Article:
Senator Sherrod Brown of Ohio recently introduced a bill entitled the Data Accountability and Transparency Act of 2020 (the “Act”) which would establish a new federal agency, called the Data Accountability and Transparency Agency (the “Agency”) focused on protecting the privacy rights of individuals. While such legislation is unlikely to pass under the current administration, the chances of passage may increase if there is a change in administration and composition of the Senate.
As drafted, the Act has a number of provisions that could impact the insurance industry’s underwriting practices, should the Act become law:
- The Act prohibits the use of personal data in a manner that discriminates based on protected class.
- Notably, the Act specifically addresses the use of algorithms in underwriting. Data aggregators using algorithms must perform continuous and automated testing for bias and for disparate impact based on a protected class in their algorithms.
- In the event that the algorithm does have a disparate impact on a protected class, the insurer will have the burden of demonstrating that such use of personal data (i) is not intentionally discriminatory; (ii) is strictly necessary to achieve one or more substantial, legitimate, nondiscriminatory interests; and (iii) there is no reasonable alternative policy or practice that could serve such interests with a less discriminatory effect.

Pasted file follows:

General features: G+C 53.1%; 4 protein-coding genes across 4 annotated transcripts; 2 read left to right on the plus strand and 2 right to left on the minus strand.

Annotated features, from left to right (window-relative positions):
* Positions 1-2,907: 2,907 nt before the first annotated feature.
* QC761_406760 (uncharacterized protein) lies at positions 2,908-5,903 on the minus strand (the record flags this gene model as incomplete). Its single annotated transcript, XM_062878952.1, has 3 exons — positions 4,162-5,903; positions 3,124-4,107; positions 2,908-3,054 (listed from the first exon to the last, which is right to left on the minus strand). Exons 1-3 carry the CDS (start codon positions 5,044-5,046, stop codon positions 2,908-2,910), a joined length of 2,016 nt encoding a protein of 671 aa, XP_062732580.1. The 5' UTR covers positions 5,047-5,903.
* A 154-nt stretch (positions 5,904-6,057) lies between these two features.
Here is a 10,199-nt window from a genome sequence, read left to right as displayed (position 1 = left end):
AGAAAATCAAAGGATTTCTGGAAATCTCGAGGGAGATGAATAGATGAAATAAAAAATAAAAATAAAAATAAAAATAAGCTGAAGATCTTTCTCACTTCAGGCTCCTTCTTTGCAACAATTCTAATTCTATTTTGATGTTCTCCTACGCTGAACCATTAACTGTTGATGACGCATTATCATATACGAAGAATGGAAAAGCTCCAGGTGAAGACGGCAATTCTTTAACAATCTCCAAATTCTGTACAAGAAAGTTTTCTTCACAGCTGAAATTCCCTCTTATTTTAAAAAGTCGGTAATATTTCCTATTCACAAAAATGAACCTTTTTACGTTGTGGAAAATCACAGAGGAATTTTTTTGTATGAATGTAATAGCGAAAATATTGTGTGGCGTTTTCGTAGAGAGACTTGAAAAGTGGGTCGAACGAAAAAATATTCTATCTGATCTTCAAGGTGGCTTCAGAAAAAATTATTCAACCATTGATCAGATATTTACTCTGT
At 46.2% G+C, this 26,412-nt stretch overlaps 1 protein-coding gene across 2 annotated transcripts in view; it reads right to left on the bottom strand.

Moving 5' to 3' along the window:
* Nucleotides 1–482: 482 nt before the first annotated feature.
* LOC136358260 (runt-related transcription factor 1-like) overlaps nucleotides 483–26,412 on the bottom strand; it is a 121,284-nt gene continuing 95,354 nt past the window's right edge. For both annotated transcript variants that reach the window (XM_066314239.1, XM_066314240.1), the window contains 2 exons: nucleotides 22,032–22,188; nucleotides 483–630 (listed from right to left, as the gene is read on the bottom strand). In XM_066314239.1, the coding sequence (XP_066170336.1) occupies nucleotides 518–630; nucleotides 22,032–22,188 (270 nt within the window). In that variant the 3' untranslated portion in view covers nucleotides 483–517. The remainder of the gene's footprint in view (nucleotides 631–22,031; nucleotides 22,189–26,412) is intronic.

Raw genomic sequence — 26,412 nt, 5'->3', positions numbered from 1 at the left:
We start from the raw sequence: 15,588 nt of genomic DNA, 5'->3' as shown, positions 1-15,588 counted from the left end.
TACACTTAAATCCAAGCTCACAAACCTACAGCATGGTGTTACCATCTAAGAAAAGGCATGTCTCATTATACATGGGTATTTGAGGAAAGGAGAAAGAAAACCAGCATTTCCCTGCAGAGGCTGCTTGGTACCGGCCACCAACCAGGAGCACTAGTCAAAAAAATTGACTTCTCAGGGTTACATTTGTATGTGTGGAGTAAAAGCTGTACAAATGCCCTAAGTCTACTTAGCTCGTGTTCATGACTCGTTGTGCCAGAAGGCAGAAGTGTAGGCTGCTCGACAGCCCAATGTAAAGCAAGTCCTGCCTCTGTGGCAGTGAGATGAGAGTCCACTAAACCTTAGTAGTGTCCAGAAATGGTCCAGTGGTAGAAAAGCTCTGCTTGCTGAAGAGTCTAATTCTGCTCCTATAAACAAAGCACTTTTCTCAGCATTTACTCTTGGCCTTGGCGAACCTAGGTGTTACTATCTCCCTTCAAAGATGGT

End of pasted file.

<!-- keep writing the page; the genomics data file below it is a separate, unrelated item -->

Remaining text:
- Data aggregators using algorithms will also need to periodically (as determined by the director of the Agency, but no less than annually) file with the Agency an automated decision system impact evaluation, which filings will be publicly available.
- The Act also contains a private right of action which would permit individuals to bring suit against any party (including in the insurance space) for allegations that such party has violated the Act. The Act provides that a court may award damages of $100 to $1000 per violation per day, or actual damages, whichever is greater, as well as punitive damages and other forms of relief.
There has been an increasing amount of attention paid to potential bias in artificial intelligence in Congress over the past few years. However, the Act goes further than previous bills meant to address these issues. For example, a bill that received significant media attention last year was the Algorithmic Accountability Act of 2019 (the “AAA”). In contrast to the Act, the AAA did not provide for a private right of action; instead, actions could only be brought by the Federal Trade Commission or state officials. In addition, unlike the Act, the AAA did not require impact assessments to be made public.
As an increasing amount of national attention becomes focused on systemic discrimination and on privacy issues more generally, we would expect the increased restrictions on the use of personal data related to protected classes in underwriting to have increased traction in federal and state legislatures that will impact how the insurance industry does business. We would be happy to advise your team on developments in this area.